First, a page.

Princess Eugenie (right) visits the Royal National Orthopaedic Hospital in London
When she was just 12 years old, Princess Eugenie
received alarming news: that an operation was needed to correct a curvature in her spine.
Diagnosed with scoliosis, the young royal had to undergo an eight-hour procedure, later spending three days recuperating in intensive care before eventually making a full recovery.
On Wednesday, Eugenie, now 24 and the seventh in line to the British throne, returned to the London clinic that treated her and spoke about the anxieties faced by children when they have to be hospitalized.
's cousin – who is the daughter of Prince Andrew and Sarah, the Duke and Duchess of York – took time out from herjob at an auction house in New York to visit the Royal National Orthopaedic Hospital and open the new Children's High Dependency Unit, which is expected to take in over 400 sick children a year.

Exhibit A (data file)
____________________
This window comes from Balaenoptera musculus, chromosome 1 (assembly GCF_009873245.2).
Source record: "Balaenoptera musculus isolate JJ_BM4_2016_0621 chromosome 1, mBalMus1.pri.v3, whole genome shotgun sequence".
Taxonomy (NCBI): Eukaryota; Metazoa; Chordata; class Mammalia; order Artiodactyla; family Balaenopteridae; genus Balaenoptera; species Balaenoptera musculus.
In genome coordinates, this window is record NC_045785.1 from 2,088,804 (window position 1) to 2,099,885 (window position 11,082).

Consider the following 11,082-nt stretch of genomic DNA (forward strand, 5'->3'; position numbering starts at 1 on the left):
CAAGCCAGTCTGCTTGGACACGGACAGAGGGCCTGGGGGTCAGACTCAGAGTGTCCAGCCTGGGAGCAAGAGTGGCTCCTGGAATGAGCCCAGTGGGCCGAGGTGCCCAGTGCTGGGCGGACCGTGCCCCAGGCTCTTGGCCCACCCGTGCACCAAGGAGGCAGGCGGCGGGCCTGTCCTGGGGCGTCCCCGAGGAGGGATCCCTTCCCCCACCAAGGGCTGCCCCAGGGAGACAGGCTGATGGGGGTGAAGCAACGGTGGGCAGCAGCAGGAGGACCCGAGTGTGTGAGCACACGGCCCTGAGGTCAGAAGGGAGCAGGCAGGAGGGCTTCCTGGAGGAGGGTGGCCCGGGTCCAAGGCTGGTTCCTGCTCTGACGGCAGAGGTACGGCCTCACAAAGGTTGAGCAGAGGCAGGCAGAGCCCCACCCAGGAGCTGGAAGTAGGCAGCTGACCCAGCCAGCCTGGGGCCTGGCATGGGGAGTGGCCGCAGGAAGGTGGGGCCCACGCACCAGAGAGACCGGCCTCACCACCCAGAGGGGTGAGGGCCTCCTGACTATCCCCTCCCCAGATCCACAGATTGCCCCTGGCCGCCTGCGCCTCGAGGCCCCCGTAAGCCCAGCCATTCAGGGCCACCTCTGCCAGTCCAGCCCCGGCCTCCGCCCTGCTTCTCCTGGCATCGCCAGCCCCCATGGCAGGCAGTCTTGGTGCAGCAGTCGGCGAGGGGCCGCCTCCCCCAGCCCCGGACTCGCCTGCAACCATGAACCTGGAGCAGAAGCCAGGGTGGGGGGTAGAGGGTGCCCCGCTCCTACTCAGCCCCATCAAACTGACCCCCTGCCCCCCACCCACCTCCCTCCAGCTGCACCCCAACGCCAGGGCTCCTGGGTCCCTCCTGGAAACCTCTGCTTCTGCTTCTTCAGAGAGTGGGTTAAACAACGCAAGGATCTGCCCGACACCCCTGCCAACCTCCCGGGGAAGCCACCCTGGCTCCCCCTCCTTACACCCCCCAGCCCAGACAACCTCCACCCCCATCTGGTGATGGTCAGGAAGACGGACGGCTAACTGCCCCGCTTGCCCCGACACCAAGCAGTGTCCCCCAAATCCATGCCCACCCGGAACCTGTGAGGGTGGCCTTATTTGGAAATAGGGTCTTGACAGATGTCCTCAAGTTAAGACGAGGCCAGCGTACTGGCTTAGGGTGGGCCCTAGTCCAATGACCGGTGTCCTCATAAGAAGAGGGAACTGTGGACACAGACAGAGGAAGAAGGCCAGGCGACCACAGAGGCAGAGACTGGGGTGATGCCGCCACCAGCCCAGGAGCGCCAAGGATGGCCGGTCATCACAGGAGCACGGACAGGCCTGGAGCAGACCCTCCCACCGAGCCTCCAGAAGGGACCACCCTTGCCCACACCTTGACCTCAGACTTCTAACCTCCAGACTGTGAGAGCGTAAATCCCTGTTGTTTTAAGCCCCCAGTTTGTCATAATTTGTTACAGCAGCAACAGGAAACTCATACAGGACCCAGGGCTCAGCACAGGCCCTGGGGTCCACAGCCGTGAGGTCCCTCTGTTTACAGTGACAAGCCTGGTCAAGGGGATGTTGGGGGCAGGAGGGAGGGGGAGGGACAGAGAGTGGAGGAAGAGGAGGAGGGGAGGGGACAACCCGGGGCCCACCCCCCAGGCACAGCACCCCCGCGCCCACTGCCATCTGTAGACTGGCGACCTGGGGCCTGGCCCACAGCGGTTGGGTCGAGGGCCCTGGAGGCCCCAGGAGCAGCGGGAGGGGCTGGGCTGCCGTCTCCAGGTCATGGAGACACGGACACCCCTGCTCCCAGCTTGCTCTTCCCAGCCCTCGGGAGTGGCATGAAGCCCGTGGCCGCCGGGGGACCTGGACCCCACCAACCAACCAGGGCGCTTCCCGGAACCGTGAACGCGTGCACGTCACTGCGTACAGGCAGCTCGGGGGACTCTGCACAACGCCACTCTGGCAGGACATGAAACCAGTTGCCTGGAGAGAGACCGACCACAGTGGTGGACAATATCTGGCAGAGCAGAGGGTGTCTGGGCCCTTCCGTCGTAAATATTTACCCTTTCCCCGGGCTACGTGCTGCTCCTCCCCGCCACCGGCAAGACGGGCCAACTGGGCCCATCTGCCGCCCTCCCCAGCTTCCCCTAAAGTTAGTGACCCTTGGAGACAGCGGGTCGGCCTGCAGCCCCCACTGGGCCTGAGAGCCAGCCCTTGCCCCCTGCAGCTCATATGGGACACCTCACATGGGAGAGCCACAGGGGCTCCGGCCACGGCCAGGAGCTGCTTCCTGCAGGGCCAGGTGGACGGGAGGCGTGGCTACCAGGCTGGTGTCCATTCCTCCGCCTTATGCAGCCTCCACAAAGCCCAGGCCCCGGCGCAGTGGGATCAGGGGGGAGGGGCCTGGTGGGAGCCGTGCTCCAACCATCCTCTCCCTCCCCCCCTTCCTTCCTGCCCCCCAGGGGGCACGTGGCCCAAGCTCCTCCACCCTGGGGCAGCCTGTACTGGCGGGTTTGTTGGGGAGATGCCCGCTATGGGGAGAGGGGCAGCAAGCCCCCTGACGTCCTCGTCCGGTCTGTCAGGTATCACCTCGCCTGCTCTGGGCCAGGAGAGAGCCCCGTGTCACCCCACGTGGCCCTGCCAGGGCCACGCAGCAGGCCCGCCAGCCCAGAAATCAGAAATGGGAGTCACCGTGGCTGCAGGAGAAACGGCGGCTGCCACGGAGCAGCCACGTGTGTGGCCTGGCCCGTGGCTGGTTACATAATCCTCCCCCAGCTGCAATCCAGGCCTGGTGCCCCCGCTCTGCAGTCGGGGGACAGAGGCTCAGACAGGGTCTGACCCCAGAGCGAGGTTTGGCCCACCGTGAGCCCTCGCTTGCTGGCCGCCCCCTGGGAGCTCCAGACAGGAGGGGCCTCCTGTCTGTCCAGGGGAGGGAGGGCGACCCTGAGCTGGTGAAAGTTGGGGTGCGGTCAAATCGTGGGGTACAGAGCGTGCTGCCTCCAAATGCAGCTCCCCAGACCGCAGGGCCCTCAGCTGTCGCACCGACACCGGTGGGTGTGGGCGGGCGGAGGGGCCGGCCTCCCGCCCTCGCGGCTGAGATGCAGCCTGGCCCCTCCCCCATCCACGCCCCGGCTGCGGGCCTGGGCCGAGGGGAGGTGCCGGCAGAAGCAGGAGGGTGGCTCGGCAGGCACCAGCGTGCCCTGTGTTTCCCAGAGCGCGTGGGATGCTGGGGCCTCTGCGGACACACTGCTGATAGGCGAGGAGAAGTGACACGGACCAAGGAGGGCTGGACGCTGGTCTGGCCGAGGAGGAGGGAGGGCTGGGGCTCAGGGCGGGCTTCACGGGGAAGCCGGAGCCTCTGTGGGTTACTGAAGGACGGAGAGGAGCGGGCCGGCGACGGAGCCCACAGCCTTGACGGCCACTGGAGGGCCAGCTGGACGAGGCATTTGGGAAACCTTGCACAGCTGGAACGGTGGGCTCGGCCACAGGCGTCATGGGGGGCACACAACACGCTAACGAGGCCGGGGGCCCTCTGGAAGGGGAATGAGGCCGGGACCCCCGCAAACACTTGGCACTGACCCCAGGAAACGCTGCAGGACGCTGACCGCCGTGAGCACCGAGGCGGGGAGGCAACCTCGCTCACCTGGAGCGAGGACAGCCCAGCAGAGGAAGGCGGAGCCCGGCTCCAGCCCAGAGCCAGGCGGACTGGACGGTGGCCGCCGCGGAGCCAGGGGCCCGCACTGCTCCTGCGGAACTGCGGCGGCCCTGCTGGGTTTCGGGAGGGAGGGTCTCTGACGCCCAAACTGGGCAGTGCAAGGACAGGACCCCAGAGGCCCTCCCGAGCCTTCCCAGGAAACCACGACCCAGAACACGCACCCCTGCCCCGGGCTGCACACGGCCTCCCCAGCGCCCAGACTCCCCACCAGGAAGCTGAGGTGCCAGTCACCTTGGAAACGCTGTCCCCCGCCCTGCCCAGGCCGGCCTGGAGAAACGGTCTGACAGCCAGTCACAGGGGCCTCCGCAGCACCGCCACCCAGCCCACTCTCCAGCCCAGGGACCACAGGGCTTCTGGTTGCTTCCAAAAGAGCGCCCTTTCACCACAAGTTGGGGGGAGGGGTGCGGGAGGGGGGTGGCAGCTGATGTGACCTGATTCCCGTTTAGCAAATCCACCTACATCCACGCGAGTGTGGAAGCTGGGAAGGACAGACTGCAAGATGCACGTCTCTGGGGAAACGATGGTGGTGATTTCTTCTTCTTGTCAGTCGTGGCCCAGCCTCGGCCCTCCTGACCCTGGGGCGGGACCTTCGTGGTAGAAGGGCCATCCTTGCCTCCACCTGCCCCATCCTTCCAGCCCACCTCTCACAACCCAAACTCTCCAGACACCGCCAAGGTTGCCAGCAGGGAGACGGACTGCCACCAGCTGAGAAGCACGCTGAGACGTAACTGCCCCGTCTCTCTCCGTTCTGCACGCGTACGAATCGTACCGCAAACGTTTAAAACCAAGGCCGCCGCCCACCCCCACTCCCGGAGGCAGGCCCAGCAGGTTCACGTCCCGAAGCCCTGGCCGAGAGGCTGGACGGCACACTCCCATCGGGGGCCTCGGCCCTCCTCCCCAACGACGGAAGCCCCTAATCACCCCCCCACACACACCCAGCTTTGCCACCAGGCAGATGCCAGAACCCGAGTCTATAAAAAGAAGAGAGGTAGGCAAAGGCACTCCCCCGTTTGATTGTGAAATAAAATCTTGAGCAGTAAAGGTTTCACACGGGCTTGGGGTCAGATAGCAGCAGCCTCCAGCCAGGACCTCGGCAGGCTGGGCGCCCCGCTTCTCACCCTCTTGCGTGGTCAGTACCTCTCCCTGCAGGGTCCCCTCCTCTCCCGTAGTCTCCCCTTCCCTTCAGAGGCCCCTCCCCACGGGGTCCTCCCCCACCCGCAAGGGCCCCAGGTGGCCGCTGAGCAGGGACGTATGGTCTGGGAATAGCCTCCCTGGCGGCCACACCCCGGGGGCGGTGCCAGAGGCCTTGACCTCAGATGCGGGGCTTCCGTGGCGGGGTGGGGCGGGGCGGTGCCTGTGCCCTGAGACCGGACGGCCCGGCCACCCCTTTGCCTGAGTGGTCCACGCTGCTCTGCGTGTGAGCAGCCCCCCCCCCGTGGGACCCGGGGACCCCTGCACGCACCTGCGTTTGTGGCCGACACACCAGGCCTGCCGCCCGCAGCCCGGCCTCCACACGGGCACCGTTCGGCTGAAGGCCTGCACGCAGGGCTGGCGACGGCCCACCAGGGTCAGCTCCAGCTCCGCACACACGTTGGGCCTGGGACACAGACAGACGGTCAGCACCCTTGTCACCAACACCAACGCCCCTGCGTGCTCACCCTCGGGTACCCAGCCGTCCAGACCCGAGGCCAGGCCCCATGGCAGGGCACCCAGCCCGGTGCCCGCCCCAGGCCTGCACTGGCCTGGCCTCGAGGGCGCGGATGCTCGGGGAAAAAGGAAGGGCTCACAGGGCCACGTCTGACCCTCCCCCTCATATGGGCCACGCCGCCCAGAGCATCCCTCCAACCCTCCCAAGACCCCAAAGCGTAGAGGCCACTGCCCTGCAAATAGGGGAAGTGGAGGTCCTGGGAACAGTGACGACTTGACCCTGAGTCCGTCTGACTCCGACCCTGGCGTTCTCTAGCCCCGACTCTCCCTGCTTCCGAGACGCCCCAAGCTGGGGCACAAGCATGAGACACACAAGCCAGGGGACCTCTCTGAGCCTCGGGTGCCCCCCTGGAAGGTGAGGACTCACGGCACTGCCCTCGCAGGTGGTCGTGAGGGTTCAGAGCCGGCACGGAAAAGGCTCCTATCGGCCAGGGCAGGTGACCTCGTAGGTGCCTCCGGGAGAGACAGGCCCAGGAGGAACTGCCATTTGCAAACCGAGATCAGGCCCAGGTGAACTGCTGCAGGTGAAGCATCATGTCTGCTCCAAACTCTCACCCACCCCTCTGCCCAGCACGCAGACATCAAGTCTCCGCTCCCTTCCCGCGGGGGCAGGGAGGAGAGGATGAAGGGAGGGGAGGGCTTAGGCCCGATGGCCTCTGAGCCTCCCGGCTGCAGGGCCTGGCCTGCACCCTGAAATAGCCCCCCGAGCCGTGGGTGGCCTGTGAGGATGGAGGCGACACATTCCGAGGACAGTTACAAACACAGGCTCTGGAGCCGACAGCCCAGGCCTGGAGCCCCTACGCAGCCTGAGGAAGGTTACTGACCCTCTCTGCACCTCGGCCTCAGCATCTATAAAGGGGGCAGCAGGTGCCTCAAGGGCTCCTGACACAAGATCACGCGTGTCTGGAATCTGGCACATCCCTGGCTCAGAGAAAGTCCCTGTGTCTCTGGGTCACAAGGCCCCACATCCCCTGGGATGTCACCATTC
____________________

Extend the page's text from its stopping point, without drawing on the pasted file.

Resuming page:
It was a rare official appearance by Eugenie, who, along with her sister, Princess Beatrice, seldom undertakes formal royal duties now that they're working full-time.
At the hospital, Eugenie told supporters and staff that the facility "will greatly enhance the care and experience of the hospital's young patients and their families."
"Going into the hospital is nerve-racking for any child," she explained. "I can still vividly remember how nervous I felt in the days and weeks leading up to my operation. Anything that can be done to ease these worries and make the environment better for patients is to be welcomed."
As patron of the effort to fund the hospital's redevelopment, Eugenie also announced the construction of a new hospital facility named after her: the Princess Eugenie House, which will provide living quarters to families of children being treated at the hospital, and for which the princess raised $16,000 in funding.
Eugenie's visit has already had a positive impact on those she wants to help: According to hospital staffer Betty Wynne, who helps oversee the hospital's High Dependency Unit, the princess's appearance had caused great "excitement" among patients and "lifted the children's spirits."